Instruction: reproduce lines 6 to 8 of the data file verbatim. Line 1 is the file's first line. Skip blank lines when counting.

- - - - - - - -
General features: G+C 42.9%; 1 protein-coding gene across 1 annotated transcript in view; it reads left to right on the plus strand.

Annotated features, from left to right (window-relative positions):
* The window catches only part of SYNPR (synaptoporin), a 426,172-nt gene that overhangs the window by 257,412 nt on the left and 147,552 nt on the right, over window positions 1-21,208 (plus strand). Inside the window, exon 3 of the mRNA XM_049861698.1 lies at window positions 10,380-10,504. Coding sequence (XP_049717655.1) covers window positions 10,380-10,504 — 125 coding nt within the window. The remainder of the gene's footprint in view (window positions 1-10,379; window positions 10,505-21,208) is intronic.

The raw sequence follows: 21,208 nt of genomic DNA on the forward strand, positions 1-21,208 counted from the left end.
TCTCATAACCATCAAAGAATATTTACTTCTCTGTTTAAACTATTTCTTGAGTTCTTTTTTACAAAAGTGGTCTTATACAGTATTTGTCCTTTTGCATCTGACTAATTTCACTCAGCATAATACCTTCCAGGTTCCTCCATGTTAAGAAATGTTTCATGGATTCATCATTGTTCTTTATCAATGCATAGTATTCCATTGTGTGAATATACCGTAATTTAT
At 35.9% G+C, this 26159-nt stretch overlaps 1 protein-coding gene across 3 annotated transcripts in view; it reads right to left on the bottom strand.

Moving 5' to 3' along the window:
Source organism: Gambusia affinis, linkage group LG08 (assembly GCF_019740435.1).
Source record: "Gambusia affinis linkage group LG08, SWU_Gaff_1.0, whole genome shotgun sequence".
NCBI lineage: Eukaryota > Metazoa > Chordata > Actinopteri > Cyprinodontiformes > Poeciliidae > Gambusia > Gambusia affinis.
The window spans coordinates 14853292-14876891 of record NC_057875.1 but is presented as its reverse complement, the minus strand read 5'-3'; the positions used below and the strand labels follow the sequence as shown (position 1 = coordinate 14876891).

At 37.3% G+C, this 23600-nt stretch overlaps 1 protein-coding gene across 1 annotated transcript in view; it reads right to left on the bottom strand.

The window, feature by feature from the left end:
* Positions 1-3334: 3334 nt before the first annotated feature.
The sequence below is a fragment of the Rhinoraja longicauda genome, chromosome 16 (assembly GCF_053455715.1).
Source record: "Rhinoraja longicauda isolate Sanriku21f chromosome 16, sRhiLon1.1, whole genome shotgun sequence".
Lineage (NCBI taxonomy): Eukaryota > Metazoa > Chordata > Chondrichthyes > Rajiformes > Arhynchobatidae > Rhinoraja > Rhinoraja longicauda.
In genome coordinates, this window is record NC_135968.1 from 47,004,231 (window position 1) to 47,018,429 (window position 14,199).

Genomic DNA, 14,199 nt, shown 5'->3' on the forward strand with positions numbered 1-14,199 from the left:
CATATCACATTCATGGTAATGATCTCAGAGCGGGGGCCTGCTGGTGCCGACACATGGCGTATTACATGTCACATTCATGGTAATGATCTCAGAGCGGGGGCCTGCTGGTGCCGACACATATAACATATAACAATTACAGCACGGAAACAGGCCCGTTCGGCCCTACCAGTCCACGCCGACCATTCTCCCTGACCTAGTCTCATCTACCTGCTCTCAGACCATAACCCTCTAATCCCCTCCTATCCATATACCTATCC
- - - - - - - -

At 35.9% G+C, this 26159-nt stretch overlaps 1 protein-coding gene across 3 annotated transcripts in view; it reads right to left on the bottom strand.

Moving 5' to 3' along the window:
Source organism: Gambusia affinis, linkage group LG08 (assembly GCF_019740435.1).